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Cincinnati Preview 2006 - Further Analysis
Cincinnati Bearcats
CollegeFootballNews.com
Posted Aug 1, 2006


Cincinnati Bearcats Preview 2006 - Further Analysis

1st and Ten – The next Garrett Mills – If you don’t follow college football at all, you may not understand how big a compliment that is for Cincinnati tight end Brent Celek.  Mills was a one of the best pass catching tight ends in the nation in 2005 and for his brilliant four year career.  But, without Tulsa’s surprising ride to the CUSA championship last year, the former Golden Hurricane tight end would’ve been a complete unknown, toiling in relative obscurity.  For as good as Celek has been, he also battles the whole ‘toiling in relative obscurity’ problem with the Bearcats not making it to a bowl last season, winning only four games.  The senior tight end caught 32 balls last season, tops on the Cincinnati receiving corps, providing a consistent outlet for the UC QBs.  But, what sets Celek apart from Mills is his ability to be an in-line blocker and be a ‘true’ tight end, not a TE/H back hybrid.  Well, he doesn’t have to be a TE/H back hybrid, but he could be.  He’s got sufficient speed to get open against linebackers and can turn a five yard route into a 15 yard first down catch and run.  But, at his size, he can put his hand on the ground and compete in the run game blocking schemes against defensive ends in the Big East.  He doesn’t dominate at the point of attack, but because he can be effective in the run blocking schemes, he can get that much more done on play action on shallow and/or intermediate crossing routes behind run-conscious linebackers.  Mills caught a ton of balls and it’s conceivable that Celek won’t get past 50, but similar to Mills, he should see more opportunities to catch the ball in 2006, with the hope that Cincinnati can make a Tulsa like run to get Celek noticed.

2nd and Seven – You want some of this? – Straight ahead.  North and south.   Bruising.  No matter how Cincinnati RB Bradley Glatthaar, or his running style, is described, know that there’s no ‘fancy’ or ‘pretty’ in this kid’s portfolio.  When Anthony Mason used to dominate the paint in the NBA, it was “Mas in your Face” all night long.  Glatthaar is as subtle as a “Mas” punch in the face when he runs.  5”11, 225 pounds coming right at the defense wears down defenses in the fourth quarter.  The problem for Glatthaar is that teams can eventually pile enough guys into the box and rally to the ball to stop him.  As such, QB Dustin Grutza will have to prove he’s able to run play action effectively enough to keep teams from loading the box with eight defenders, wearing down Glatthaar. 

3rd and Three – Time to make the doughnuts – The arrival in the Big East last year was difficult on so many levels.  But, it was in the trenches where the Bearcats experienced the biggest change from CUSA.  The offensive line gave up a whopping 40 sacks on the year, including a nine spot against Rutgers in the season finale.  As if that wasn’t enough, the Bearcats running game accounted for 58 yards less per game than in 2004 (125 last year vs. 183 in 2004).  But, the defensive line didn’t fare all that much better.  Opponents ran for 33 yards per game more than in 2004, but there is good news for the Bearcat defense.  They return almost everyone from last year’s defensive front (except for DE Adam Roberts, which is a tough loss).  The Big East is unrelenting from a run game standpoint, so this unit must be that much better.  Better than they’ve even dreamed of being.  To be competitive in this conference, the two lines must improve and improve quickly.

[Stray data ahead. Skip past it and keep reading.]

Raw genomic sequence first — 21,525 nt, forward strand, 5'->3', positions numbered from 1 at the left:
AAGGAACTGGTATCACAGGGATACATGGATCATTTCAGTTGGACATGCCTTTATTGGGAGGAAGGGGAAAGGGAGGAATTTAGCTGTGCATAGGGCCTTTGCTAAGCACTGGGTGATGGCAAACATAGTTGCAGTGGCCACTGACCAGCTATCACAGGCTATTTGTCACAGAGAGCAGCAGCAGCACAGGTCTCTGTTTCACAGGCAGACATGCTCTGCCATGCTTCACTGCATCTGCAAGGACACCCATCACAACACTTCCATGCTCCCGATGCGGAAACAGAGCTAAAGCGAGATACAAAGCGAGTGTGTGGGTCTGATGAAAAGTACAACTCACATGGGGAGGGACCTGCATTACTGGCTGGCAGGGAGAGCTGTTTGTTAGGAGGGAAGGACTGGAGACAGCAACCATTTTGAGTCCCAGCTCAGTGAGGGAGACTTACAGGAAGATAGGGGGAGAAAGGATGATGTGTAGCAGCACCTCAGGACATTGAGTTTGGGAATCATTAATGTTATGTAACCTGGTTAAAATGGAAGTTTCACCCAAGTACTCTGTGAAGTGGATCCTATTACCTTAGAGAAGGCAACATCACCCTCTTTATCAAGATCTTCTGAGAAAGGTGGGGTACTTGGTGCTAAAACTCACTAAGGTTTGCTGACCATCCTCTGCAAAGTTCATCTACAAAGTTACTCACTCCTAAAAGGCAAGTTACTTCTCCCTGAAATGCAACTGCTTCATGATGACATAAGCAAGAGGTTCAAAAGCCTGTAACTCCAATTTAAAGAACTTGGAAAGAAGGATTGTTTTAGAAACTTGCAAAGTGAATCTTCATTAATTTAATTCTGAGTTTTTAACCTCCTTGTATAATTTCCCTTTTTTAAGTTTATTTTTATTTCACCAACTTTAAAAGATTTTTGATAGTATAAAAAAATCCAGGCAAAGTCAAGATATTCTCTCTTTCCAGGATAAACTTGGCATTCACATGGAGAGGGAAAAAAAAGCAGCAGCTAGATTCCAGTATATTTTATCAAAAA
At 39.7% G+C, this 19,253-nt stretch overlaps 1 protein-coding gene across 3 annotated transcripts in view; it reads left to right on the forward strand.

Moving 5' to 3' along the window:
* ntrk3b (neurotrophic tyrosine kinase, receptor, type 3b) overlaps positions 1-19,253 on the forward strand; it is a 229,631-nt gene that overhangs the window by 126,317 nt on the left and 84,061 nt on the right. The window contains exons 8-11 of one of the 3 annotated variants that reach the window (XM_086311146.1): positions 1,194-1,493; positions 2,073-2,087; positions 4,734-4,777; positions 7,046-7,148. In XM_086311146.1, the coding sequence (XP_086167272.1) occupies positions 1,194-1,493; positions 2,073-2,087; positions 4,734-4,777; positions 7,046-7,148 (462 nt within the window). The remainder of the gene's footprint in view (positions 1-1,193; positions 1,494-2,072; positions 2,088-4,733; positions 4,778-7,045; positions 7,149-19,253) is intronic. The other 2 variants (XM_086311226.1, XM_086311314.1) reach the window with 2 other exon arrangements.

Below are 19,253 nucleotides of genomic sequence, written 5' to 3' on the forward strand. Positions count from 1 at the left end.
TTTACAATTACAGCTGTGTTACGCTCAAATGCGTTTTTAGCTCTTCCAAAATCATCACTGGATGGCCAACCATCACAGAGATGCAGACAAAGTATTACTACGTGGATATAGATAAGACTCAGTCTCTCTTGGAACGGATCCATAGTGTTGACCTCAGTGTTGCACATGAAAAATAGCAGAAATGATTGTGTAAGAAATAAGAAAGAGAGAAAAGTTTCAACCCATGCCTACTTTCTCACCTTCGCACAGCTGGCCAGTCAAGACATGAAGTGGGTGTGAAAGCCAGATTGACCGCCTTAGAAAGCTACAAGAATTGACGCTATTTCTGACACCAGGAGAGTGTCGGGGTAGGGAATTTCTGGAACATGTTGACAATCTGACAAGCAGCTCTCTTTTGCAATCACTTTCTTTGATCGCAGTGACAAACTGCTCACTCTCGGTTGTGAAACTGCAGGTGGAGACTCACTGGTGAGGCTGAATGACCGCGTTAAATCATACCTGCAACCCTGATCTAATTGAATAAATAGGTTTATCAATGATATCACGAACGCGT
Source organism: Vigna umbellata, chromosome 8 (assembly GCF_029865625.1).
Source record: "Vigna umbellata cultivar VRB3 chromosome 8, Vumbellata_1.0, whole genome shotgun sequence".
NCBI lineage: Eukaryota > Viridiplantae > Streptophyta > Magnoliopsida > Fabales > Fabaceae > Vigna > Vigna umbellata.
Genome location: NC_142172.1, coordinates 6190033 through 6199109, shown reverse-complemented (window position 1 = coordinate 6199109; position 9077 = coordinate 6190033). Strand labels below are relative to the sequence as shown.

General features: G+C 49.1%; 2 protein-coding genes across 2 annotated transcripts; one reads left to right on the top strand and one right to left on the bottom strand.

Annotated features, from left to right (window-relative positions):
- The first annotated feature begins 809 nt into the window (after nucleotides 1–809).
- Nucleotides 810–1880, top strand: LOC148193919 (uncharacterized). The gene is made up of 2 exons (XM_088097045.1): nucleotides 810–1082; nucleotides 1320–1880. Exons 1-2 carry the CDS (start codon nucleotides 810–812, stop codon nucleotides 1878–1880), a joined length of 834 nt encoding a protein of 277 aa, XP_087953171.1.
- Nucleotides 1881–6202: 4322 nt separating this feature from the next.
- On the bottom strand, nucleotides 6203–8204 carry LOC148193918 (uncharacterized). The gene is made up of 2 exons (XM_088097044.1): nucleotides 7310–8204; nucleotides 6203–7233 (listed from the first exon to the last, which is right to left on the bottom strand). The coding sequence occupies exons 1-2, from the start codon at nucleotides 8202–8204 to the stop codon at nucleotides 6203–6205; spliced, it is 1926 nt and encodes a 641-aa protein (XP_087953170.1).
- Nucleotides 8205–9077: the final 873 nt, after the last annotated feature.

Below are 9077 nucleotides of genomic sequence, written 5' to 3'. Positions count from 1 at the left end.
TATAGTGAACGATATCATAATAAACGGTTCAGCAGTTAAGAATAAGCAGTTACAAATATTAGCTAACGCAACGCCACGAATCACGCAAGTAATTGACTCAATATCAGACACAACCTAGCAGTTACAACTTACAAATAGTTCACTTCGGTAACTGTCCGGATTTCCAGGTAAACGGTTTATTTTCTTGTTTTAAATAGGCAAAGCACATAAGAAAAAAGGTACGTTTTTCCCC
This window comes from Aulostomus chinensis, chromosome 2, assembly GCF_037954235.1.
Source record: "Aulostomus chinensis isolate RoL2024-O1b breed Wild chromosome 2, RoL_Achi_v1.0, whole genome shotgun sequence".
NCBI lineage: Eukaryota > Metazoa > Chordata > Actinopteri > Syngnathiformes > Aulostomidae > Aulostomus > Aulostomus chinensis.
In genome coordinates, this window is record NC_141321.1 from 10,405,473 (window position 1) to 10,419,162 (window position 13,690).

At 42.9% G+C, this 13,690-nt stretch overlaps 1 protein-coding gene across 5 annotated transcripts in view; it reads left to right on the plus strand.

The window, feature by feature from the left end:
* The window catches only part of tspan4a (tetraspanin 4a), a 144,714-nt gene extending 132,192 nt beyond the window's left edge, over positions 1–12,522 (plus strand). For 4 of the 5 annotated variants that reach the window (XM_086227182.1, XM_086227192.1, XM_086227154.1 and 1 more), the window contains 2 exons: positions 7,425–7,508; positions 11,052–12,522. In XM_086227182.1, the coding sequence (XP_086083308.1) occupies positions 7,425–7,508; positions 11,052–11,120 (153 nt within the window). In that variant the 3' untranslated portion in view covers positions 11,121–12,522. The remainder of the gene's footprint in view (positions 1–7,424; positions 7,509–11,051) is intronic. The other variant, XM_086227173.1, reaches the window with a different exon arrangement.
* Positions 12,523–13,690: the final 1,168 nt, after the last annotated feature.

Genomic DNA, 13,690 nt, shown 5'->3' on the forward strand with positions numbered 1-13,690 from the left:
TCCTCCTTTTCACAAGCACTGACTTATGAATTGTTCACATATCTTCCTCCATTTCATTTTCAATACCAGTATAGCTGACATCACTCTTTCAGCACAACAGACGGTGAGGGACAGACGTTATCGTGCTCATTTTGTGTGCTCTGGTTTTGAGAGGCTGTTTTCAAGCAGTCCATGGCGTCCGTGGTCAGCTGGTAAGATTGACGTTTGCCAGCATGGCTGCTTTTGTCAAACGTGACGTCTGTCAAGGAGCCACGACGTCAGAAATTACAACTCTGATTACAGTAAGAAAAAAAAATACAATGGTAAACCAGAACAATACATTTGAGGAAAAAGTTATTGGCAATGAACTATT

4th and One – Year three – First year – make adjustments on the fly and adjust to the learning curve of being a head coach at the collegiate level.  Second year – hammer home expectations in the program, continue to weed out the non-believers in the program and show significant progress.  Third year – it’s bowl time.  Maybe it’s not written exactly that way in Mark Dantonio’s day planner, but most coaches know the deal when they take over a program.  This being Dantonio’s third year, it’s a huge year for he and the program.  After a somewhat surprising bowl appearance in his first year, the move to the Big East was a shock to the system, in more ways than one last season.  So, it’s almost as if the coaching progress chart moves out one more year, as if last year was the first year, so this is the year that Cincinnati has to prove they can be competitive week in and week out in the Big East.  But, with college coaches, you know dadgum well that it doesn’t work that way.  Maybe this isn’t a bowl team and perhaps that’s the realistic expectation, but they better show progress and battle in every game, no matter who straps it on across the field.  If they can’t do that in year three, the seat gets real hot in year four.

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